Telling Ruins In Latin America by M. LazzaraTelling Ruins In Latin America by M. Lazzara

Telling Ruins In Latin America

EditorM. Lazzara, V. Unruh

Hardcover | August 11, 2009

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As a merger of past, present and future, and as a material embodiment of change, the ruin offers a fertile locale for competing cultural stories about historical events, political projects, and the constitution of communities. A fascination with pre-Columbian ruins already marked Latin American nineteenth-century nation-building projects as well as early twentieth-century artistic experiments that linked avant-garde originality with imagined new beginnings. This book highlights the ruin’s prolific resurgence in Latin American cultural life at the turn of the millennium and sharply reveals a stirring creative drive by artists and intellectuals toward ethical reflection and change in the midst of ruinous devastation.

Michael J. Lazzara (Ph.D. Princeton University) is Associate Professor of Latin American Literature and Culture at the University of California, Davis. He is the author of Luz Arce: después del infierno (2008) and Chile in Transition: The Poetics and Politics of Memory (2006).Vicky Unruh (Ph.D. University of Texas at Austin) is Profes...
Title:Telling Ruins In Latin AmericaFormat:HardcoverDimensions:288 pagesPublished:August 11, 2009Publisher:Palgrave Macmillan USLanguage:English

The following ISBNs are associated with this title:

ISBN - 10:0230605222

ISBN - 13:9780230605220


Table of Contents

Introduction: Telling Ruins, Michael J. Lazzara and Vicky Unruh * PART I:

I. What Are We Doing Here?: Ruins, Performance, Meditation

1. Performing Ruins

Diana Taylor

2. Scribbling on the Wreck

Francine Masiello

3. “Oh tiempo tus pirámides”: Ruins in Borges

Daniel Balderston

II. Whose Ruins?: Ownership and Cross-cultural Mappings

4. Translating Ruins: An American Parable

Sylvia Molloy

5. Machu Picchu Recycled

Regina Harrison

6. The Ruins of the Present: Cuzco Evoked

Sara Castro-Klarén

7. Ruins in the Desert: Field Notes by a Filmmaker

Andrés Di Tella

8. The Twentieth Century as Ruin: Tango and Historical Memory

María Rosa Olivera-Williams

9. Modernist Ruins: The Case Study of Tlatelolco

Rubén Gallo

III. The Ruins of Fragile Ceasefires: Scenes of Loss and Memory

10. Pinochet’s Cadaver as Ruin and Palimpsest

Michael J. Lazzara

11. Spatial Truth and Reconciliation: Peru, 2003-2004

Jill Lane

12. “Words of the Dead”: Ruins, Resistance, and Reconstruction in Ayacucho

Leslie Bayers

13. Tlatelolco: From Ruins to Poetry

Sandra Messinger-Cypess

14. Sites of Memory, Emptying Remembrance

Nelly Richard

15. History, Neurosis, and Subjectivity: Gustavo Ferreyra’s Rewriting of Neoliberal Ruins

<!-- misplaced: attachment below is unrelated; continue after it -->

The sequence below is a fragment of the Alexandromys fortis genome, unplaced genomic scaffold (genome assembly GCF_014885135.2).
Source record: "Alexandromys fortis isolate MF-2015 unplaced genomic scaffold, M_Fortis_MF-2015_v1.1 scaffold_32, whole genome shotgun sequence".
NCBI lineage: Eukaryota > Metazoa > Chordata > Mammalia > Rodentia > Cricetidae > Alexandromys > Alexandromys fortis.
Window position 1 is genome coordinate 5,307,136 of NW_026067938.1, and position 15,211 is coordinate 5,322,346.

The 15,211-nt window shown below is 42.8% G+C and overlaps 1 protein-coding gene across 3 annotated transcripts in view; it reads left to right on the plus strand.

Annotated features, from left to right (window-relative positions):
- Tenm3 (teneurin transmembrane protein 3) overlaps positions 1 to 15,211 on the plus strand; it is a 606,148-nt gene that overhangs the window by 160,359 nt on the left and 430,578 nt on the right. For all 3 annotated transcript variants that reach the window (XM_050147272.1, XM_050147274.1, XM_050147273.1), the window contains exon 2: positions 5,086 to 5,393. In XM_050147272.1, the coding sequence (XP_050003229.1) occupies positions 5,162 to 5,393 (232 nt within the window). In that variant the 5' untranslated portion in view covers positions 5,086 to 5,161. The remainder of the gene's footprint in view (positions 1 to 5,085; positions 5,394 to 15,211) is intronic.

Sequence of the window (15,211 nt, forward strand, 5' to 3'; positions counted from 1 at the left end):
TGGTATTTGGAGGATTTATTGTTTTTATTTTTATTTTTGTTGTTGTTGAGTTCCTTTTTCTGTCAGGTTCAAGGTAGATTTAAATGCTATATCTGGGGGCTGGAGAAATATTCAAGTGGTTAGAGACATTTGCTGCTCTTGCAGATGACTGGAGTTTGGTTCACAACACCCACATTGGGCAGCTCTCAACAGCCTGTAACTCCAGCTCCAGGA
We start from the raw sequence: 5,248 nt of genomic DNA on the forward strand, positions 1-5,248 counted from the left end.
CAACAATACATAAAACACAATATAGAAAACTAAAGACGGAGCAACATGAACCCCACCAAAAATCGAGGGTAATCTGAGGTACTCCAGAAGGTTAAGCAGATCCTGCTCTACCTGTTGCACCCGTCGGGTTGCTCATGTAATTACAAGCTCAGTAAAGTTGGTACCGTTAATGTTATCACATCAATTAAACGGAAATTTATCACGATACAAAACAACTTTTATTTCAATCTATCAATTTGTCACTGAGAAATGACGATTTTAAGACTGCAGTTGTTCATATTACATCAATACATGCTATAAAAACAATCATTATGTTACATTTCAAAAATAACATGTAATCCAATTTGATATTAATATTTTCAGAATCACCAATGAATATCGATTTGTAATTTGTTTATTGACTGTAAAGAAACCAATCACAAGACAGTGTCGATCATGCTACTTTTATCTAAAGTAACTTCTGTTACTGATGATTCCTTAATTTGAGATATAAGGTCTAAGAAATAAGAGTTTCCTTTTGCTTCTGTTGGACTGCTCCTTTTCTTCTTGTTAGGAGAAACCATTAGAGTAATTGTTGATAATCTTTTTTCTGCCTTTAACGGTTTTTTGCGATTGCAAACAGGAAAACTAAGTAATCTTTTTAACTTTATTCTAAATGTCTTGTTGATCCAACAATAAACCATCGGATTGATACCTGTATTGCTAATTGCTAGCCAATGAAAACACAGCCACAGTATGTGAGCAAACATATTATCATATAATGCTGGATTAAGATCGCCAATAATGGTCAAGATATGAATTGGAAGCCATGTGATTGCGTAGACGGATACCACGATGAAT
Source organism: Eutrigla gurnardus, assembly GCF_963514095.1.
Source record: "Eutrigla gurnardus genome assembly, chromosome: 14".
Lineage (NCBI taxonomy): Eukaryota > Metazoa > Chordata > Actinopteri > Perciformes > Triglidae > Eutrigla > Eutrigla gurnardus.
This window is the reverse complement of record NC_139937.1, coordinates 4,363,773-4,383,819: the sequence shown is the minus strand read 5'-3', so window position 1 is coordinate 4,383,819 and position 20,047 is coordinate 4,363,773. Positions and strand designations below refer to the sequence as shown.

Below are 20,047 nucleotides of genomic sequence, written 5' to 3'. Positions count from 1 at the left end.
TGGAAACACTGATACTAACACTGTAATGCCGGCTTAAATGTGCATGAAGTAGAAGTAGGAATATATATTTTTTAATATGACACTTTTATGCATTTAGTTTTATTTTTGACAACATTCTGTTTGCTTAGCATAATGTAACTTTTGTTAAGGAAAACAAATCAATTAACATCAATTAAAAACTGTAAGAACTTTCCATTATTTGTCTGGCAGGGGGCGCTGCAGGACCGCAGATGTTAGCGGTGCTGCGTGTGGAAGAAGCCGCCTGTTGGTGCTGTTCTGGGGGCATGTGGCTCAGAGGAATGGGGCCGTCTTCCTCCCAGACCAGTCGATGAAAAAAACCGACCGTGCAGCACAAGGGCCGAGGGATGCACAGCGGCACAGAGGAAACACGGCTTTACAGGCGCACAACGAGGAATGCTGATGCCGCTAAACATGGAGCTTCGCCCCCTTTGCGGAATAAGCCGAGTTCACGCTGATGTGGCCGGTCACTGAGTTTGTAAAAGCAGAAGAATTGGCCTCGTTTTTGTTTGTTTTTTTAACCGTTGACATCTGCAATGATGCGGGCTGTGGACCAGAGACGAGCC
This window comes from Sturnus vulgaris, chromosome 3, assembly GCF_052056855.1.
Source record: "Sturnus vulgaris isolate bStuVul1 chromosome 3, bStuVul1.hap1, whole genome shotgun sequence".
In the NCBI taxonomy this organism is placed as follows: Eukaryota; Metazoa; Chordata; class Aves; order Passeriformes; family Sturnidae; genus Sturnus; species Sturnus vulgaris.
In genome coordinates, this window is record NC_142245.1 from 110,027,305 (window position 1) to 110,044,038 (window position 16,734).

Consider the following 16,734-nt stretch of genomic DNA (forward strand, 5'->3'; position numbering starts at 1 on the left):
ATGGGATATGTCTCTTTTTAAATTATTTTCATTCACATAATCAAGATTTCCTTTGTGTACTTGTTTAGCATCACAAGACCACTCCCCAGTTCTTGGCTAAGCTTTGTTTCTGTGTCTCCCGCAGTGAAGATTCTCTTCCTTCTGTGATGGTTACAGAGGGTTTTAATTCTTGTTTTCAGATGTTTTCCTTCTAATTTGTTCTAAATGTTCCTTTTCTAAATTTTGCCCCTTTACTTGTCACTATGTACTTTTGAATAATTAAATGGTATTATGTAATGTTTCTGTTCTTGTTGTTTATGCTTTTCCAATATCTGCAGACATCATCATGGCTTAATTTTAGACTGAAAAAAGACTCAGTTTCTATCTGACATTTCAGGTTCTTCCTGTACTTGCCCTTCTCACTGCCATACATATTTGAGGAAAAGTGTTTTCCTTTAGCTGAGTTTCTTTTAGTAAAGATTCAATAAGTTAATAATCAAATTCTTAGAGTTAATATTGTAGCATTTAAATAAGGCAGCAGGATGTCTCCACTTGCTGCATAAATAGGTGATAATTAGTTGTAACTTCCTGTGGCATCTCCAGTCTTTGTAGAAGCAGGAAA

Idelber Avelar

IV. Ordinary People: Inhabited Ruins, Precarious Survival

16. All in a Day’s Work: Ruins Dwellers in Havana

Vicky Unruh

17. Witness to the Ruins: An Artist’s Testimony

Rolf Abderhalden Cortés

18. Coming Home to Praia de Flamengo: The Once and Future National Student Headquarters in Rio de Janeiro, Brazil

Victoria Langland

19. Fernando Vallejo’s Ruinous Heterotopias: The Queer Subject in Latin America’s Urban Spaces

Arturo Arias

20. Charges and Discharges

Diamela Eltit

21. Angels among Ruins

Sandra Lorenzano

Notes on Contributors

Editorial Reviews

"The twenty-one essays in this book are beautifully written, meticulously edited, and carefully intertwined. Telling Ruins in Latin America brings together a formidable list of scholars, artists, and thinkers from Latin America and the United States to think about ruins and the role of memory to portray modernity’s failed versions of progress, and how Latin American vibrant cultural projects reshape the ruined landscape by facing and voicing its cracks and holes."--A Contracorriente“Ruins theory has escaped the field of archeology (which is a very different case) to become an important emergent field of study internationally. Unruh and Lazzara's new project brings together a stellar list of top thinkers to offer critical Latin American voices to this burgeoning analytic category. Deftly inserting themselves into an international discussion associated with figures like Benjamin and Agamben, the authors of this collection take us on a fascinating journey through ancient and modern ruins, both physical and fictional.”--Debra A. Castillo, Emerson Hinchliff Professor of Hispanic Studies and Professor of Romance Studies and Comparative Literature, Cornell University"We have come to regard ruins as the master trope of a modernity that knows itself to be hollow. The present volume shows that cultural production in Latin America has always resided at the far side of that knowledge, and that its past and current incandescence derives not in small measure from an imaginary in which ruins play a most significant role--perhaps the leading one."--Carlos J. Alonso, Morris A. and Alma Schapiro Professor in the Humanities, Department of Spanish and Portuguese, Columbia University